Companies now rely on microcomputer-based systems to do mission-critical work that would have given mainframes pause just a few years ago. The software that monitors these machines, including Windows NT systems, and their networks is becoming more important. Luckily for the consumer, competition is heating up the market.
Mission Critical Software makes and markets several NT-based system management tools, including OnePoint Operations (OPO) Manager 3.01, beta. OPO is a heavyweight NT system monitoring and management tool with a wide range of flexible tools that let busy systems managers stay on top of their computers and fix problems before users notice them. With OPO, you can keep expensive downtime on your NT systems to a minimum, maximizing employees' work hours and keeping orders and order fulfillment flowing.
OPO is similar to NTP Software System Sentinel and RippleTech LogCaster. All three products heavily use the NT system, security, and application-event log files to determine what is happening on the systems they manage. Unlike the others, OPO uses Microsoft's SQL database, which provides good scalability and the capability of holding extensive records about systems. But because it does not extend its reach to SNMP devices and the TCP/IP network, it is, at best, a one-point NT management product. For administrators who need more, OPO integrates with Tivoli.
Preparing NT Server to run OPO is thorny, and learning to use the product is daunting. But once installed, OPO quietly and efficiently captures data, manages alerts, and resolves many problems, such as failed services, down Web servers, and other recurring problems, automatically. Because you can examine the data and alerts it gathers from its proprietary console or from Internet Explorer 4.0, you can stay in touch with your NT system from wherever you happen to be.
OPO is a rules-based system and stores the rules in ActiveKnowledge libraries.
It ships with more than 8,000 rules covering performance, security, and application conditions and what to do about them. This is a lot to become familiar with and perhaps to tweak. But the menu-driven rule-manipulation software makes creating, changing, deleting, or examining rules easy.
OPO's rules handle Microsoft NT Server, NT Security, Exchange, Small Network Architecture Server, Transaction Server, Internet Information Server, and Systems Management Server, as well as Lotus Notes and various OnePoint products. OPO also makes it easy to extend the database to add company knowledge to the database.
The OPO Agents track the system's performance and conditions, comparing the current state to the rules in the ActiveKnowledge libraries. When exceptions occur, such as a service stopping, the rules are processed and can execute scripts and batch files and send SNMP traps. The rules are powerful enough to restart stopped services or perform almost any action you could perform manually.
After installing OPO, I forced it to do a system scan, and it quickly found all of my NT servers. As dictated by the rules in place, it asked permission to install the Agents on them. I then started the Agents.
I could have changed the rules to automatically add the Agents, for example.
OPO makes it easy to add, delete, or change the rules. You can determine when a rule is active or will be executed, so that you can have different rules active during peak hours and off-hours. OPO automatically sends changes throughout the system.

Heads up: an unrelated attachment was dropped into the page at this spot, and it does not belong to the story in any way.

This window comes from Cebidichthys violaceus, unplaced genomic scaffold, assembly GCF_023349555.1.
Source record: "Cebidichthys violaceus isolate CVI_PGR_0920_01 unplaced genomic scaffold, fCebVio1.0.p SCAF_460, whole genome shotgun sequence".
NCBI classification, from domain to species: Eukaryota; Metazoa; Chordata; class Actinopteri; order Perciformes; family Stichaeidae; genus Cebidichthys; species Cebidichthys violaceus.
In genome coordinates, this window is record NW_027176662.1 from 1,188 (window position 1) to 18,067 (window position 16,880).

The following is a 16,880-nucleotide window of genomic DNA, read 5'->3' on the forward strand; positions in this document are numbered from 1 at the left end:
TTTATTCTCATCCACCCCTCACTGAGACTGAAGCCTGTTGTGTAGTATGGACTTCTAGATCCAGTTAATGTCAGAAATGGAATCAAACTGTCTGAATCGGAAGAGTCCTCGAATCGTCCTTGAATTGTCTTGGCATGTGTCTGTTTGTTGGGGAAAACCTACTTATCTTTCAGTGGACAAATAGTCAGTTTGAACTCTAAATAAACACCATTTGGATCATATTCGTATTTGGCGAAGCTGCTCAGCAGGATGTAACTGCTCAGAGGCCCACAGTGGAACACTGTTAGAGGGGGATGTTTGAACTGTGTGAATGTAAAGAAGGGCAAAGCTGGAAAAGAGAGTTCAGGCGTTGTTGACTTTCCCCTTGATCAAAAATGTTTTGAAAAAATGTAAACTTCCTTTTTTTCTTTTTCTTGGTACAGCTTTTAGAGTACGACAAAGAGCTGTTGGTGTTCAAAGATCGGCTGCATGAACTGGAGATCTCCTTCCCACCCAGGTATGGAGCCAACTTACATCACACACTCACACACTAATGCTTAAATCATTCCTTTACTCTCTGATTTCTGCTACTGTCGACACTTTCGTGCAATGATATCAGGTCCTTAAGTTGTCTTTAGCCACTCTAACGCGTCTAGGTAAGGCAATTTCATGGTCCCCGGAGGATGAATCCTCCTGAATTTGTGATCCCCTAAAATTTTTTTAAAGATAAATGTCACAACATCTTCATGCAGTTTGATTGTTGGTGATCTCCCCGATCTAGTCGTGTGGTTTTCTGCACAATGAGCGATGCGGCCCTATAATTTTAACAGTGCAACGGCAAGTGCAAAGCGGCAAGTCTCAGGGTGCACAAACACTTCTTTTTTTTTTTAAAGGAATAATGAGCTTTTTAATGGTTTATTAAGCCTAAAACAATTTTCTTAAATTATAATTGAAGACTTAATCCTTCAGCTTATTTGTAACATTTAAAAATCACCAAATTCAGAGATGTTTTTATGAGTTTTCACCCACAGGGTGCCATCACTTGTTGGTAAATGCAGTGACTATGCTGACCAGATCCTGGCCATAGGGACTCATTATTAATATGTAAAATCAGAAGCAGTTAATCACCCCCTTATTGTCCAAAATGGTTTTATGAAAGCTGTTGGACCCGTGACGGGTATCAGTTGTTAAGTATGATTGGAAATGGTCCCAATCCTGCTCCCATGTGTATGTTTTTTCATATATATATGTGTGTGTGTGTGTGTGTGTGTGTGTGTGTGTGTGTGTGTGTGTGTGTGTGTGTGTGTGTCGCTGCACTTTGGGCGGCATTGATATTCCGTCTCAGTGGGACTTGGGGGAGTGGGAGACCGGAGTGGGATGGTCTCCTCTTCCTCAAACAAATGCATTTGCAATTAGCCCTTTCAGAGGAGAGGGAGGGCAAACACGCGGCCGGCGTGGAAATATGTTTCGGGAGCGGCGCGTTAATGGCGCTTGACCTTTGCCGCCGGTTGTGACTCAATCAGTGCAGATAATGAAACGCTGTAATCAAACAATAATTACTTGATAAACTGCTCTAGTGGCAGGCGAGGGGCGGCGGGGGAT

Currently, OPO has no general alert test function, so I had to trigger an alert to test the system. The alert went through the system quickly, and I received an e-mail almost instantly. I was also glad to be able to notify individuals or groups of alert conditions. The console and Web screens consolidate alerts, so if a system generates many identical alerts due to an ongoing problem, you'll see an alert count rather than hundreds or thousands of alerts.
With the Microsoft Management Console-based console, I was able to look in on the systems and alerts in real time. The Access-based reporting functions let me see trends and analyze what was happening on the network as well as export reports to HTML. Also, with the export function's wizard, I created batch jobs to re-create the reports automatically, and using either the OPO-timed script function or NT's AT command, I could run the scripts automatically.
All of these functioned fine, but the screen layouts should be improved -- the displays seemed to require a larger screen.
Unfortunately, the richness of OPO's controls translates into a steep learning curve to become comfortable using it, such as figuring out which menu to use to change a rule or examine a system. But the level of control OPO offers makes the effort worthwhile.
If you are considering an NT-based events manager, OPO should be on your shortlist, as long as you are an NT-only shop.
Mike Avery (email@example.com), a networking consultant based in Beaumont, Texas, has designed and supported networks of all sizes.
THE BOTTOM LINE: BETA
OnePoint Operations (OPO) Manager 3.01, betaSummary: This system monitoring and management tool for Windows NT offers a range of flexible tools. Its NT functionality is very good, but it ignores non-NT-based components, so for most large enterprises this won't be a one-stop solution.
Business Case: The cost of downtime can run several thousand dollars a day in lost wages and missed opportunities. OPO's proactive monitoring tools help automatically eliminate and minimize many causes of downtime for a price comparable to competitors.
+ Monitors and maintains a wide range of NT-based applications+ Integrates with Tivoli as part of a wider system-management effortCons:
- NT-only system cannot manage mixed-platform environmentsCost: $1,495 per monitored serverPlatform(s): Server: Windows NT 4.0, Windows 2000; monitored platforms: Windows NT 4.0, Windows 2000Mission Critical Software, Houston; (888) 323-6769 (toll-free) www.missioncritical.com